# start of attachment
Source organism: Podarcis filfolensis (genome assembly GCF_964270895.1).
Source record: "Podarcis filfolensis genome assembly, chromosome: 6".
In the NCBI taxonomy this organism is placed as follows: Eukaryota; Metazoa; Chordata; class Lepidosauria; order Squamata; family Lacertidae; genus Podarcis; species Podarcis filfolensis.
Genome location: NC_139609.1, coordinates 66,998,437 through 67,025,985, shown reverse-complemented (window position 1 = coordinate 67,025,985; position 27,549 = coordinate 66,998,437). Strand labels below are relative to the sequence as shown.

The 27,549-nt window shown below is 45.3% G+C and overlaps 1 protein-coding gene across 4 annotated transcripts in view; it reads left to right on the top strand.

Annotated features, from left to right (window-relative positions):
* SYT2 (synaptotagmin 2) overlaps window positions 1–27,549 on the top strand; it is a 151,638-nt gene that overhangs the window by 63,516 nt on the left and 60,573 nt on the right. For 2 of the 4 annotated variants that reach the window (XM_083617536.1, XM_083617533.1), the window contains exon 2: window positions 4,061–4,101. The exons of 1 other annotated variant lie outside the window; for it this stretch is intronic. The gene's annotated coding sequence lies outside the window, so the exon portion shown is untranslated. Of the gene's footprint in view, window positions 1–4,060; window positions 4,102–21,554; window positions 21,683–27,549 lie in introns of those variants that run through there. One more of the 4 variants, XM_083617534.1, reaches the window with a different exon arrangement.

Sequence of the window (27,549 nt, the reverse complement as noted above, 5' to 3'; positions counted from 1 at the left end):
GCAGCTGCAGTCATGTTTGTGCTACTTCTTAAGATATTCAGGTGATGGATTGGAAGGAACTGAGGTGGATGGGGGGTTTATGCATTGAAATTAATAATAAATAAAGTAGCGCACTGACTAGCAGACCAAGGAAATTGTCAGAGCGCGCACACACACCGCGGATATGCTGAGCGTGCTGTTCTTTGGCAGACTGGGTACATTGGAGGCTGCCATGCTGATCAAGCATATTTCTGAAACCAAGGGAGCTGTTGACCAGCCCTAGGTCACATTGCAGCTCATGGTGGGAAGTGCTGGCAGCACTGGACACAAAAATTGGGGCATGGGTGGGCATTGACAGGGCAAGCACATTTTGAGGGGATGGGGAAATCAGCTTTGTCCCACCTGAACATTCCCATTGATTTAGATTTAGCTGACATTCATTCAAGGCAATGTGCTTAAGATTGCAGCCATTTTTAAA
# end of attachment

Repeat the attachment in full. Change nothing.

Source organism: Podarcis filfolensis (genome assembly GCF_964270895.1).
Source record: "Podarcis filfolensis genome assembly, chromosome: 6".
In the NCBI taxonomy this organism is placed as follows: Eukaryota; Metazoa; Chordata; class Lepidosauria; order Squamata; family Lacertidae; genus Podarcis; species Podarcis filfolensis.
Genome location: NC_139609.1, coordinates 66,998,437 through 67,025,985, shown reverse-complemented (window position 1 = coordinate 67,025,985; position 27,549 = coordinate 66,998,437). Strand labels below are relative to the sequence as shown.

The 27,549-nt window shown below is 45.3% G+C and overlaps 1 protein-coding gene across 4 annotated transcripts in view; it reads left to right on the top strand.

Annotated features, from left to right (window-relative positions):
* SYT2 (synaptotagmin 2) overlaps window positions 1–27,549 on the top strand; it is a 151,638-nt gene that overhangs the window by 63,516 nt on the left and 60,573 nt on the right. For 2 of the 4 annotated variants that reach the window (XM_083617536.1, XM_083617533.1), the window contains exon 2: window positions 4,061–4,101. The exons of 1 other annotated variant lie outside the window; for it this stretch is intronic. The gene's annotated coding sequence lies outside the window, so the exon portion shown is untranslated. Of the gene's footprint in view, window positions 1–4,060; window positions 4,102–21,554; window positions 21,683–27,549 lie in introns of those variants that run through there. One more of the 4 variants, XM_083617534.1, reaches the window with a different exon arrangement.

Sequence of the window (27,549 nt, the reverse complement as noted above, 5' to 3'; positions counted from 1 at the left end):
GCAGCTGCAGTCATGTTTGTGCTACTTCTTAAGATATTCAGGTGATGGATTGGAAGGAACTGAGGTGGATGGGGGGTTTATGCATTGAAATTAATAATAAATAAAGTAGCGCACTGACTAGCAGACCAAGGAAATTGTCAGAGCGCGCACACACACCGCGGATATGCTGAGCGTGCTGTTCTTTGGCAGACTGGGTACATTGGAGGCTGCCATGCTGATCAAGCATATTTCTGAAACCAAGGGAGCTGTTGACCAGCCCTAGGTCACATTGCAGCTCATGGTGGGAAGTGCTGGCAGCACTGGACACAAAAATTGGGGCATGGGTGGGCATTGACAGGGCAAGCACATTTTGAGGGGATGGGGAAATCAGCTTTGTCCCACCTGAACATTCCCATTGATTTAGATTTAGCTGACATTCATTCAAGGCAATGTGCTTAAGATTGCAGCCATTTTTAAA